Death Smiles on a Murderer


Horror / Mystery / Romance / Thriller

Rotten Tomatoes Audience - Upright 69%
IMDb Rating 6.1 10 849


Uploaded By: FREEMAN
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June 14, 2018 at 12:37 PM



Klaus Kinski as Dr. Sturges
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726.3 MB
23.976 fps
1hr 24 min
P/S 0 / 4
1.39 GB
23.976 fps
1hr 24 min
P/S 1 / 3

Movie Reviews

Reviewed by snarf14738 9 / 10

Understanding the movie Death Smiles on a Murderer..secrets revealed

You have to see this movie more than once to understand and figure out what's going on.In short,after being reanimated from the dead,Greta Von Holstein(Ewa Aulin)seeks revenge on a lover who jilted her by faking a carriage accident and causing the death of its driver on the estate of the son of the man who impregnated her.She is in cahoots with the butler of the estate,who helps with a lot of her dirty work(then meets his end after she uses him).A doctor(Klaus Kinski)finds out her secret after ministering to her after the buggy accident and copies an Incan formula off of her gold pendant for his own use and fame.The pendant was made for her by her brother(with whom she had an incestuous relationship with)who brought her back from the grave after a miscarriage and inscribed her name,the year of her rebirth,and a mathematical formula for reanimation on the pendant.Greta causes the death of almost everyone in the cast,but you won't really understand anything until about halfway through the movie.And she makes sure no one is left to tell her tale!Surrealistic sound track by Berto Pisano keeps the movie on it's feet in the tradition of Phantasm.Definitely a must see!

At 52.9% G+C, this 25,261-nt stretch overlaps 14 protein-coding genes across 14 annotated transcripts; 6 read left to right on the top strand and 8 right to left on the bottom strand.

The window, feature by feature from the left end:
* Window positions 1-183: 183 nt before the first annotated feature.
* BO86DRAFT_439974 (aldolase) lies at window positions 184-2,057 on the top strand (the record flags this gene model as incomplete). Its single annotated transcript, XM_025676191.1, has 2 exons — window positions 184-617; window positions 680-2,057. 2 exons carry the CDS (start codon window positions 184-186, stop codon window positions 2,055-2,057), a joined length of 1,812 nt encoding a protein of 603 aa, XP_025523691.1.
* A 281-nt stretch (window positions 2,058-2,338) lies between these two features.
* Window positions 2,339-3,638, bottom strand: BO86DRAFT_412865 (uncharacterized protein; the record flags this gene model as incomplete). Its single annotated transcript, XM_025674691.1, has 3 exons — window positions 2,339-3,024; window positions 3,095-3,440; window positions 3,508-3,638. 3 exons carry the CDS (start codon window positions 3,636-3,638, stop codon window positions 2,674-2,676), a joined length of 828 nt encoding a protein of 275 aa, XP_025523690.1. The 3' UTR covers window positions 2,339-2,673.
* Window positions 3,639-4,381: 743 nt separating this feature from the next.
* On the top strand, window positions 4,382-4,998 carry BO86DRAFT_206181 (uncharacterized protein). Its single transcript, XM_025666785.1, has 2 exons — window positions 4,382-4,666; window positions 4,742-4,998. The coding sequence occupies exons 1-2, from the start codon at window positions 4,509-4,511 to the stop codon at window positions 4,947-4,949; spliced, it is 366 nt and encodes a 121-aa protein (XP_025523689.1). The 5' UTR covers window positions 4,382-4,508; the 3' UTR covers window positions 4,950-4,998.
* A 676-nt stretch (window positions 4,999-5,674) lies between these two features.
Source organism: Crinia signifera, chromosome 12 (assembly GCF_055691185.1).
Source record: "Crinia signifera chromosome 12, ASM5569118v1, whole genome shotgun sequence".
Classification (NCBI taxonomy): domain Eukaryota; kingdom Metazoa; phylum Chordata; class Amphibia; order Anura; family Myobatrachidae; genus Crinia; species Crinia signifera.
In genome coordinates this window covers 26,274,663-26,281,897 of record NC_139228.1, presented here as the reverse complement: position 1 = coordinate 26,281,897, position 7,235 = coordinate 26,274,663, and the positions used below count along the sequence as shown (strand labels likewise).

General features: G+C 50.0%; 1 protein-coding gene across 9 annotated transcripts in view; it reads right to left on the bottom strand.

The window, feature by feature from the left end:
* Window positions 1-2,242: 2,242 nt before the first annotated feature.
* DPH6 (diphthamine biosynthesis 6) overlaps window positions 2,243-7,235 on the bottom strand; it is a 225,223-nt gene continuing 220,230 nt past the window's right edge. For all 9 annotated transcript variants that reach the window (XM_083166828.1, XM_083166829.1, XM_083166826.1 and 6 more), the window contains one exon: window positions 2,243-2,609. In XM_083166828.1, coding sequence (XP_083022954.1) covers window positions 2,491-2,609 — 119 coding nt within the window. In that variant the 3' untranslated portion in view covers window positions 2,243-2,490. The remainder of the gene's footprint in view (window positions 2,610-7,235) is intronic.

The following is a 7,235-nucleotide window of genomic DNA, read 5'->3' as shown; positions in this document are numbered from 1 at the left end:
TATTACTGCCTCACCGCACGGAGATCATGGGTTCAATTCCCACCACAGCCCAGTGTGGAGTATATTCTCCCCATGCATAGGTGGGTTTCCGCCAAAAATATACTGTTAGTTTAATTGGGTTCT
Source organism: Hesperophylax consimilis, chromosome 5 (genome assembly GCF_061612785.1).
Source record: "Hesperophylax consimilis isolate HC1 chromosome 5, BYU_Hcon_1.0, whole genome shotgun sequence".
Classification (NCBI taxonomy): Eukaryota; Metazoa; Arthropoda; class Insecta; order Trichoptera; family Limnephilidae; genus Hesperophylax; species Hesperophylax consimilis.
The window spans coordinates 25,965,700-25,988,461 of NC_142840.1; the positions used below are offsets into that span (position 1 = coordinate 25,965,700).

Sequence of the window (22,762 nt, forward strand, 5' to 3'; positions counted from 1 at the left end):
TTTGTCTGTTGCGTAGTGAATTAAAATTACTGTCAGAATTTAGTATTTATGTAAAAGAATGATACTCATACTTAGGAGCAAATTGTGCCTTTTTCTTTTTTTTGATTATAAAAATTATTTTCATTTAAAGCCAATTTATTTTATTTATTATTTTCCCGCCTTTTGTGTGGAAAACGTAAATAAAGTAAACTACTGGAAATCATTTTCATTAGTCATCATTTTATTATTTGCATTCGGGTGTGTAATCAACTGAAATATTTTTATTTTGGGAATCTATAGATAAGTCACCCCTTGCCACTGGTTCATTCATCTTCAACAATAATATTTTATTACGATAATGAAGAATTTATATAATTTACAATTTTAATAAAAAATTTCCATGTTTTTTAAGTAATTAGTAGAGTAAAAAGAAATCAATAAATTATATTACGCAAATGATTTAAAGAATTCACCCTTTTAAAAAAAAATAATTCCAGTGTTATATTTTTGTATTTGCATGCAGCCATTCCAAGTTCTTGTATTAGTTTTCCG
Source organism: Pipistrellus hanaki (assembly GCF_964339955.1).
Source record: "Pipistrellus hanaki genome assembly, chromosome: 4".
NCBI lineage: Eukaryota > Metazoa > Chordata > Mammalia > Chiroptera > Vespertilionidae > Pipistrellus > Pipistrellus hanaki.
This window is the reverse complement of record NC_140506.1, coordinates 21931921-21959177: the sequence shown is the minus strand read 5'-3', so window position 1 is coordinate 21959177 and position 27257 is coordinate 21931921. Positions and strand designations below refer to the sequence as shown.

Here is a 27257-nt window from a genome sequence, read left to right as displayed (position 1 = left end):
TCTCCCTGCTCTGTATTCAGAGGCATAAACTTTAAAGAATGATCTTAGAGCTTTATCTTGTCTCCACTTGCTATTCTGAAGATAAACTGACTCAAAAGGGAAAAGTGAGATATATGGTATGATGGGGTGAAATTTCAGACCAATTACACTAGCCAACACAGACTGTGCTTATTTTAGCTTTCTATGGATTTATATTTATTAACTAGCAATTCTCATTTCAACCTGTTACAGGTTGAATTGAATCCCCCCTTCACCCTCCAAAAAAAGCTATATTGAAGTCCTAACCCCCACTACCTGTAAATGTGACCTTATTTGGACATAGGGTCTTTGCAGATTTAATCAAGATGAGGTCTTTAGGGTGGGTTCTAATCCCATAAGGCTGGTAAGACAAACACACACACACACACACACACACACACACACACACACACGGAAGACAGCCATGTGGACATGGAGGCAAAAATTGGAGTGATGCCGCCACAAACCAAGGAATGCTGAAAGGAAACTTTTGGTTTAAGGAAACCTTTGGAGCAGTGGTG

Reviewed by jaibo 7 / 10

D'Amato's maze of death and desire

This early D'Amato film bears some affinity to the work of Mario Bava, being a 19th Century Gothic horror long on style and atmosphere if short on coherence. The basic plot involves a brother who raises his sister from the dead (using an old Incan ritual) in order that she gets revenge on those who were responsible for her death; a number of gory murders ensues.

D'Amato attacks the story is a very strange way, deliberately I would presume to emphasise the tale's strangeness and put the audience in a similar position of mystification as the characters find themselves under. This approach is not entirely successful, although the dizzying maze of Dutch angles, stalking and spying POV shots, extreme close-ups (especially of eyes) makes the film constantly compelling. Klaus Kinski gets star billing for what is essentially a bit part as a scientist in a sub-plot (which links with the Incan ritual) and his early demise is problematic, as his appearance and then disappearance have the stench of a red herring.

The film seems to be an extended riff on the idea that human relationships are an unhealthy brew of thwarted desire, jealousy and rage. The most effective moments have the characters stalked by the dead sister, who turns from ravishing beauty to mouldering corpse from shot to shot. The party with masks and the idea that beauty can suddenly turn rotten lead me to suspect that the film is an unacknowledged inspiration for some scenes in Kubrick's The Shining and Eyes Wide Shut.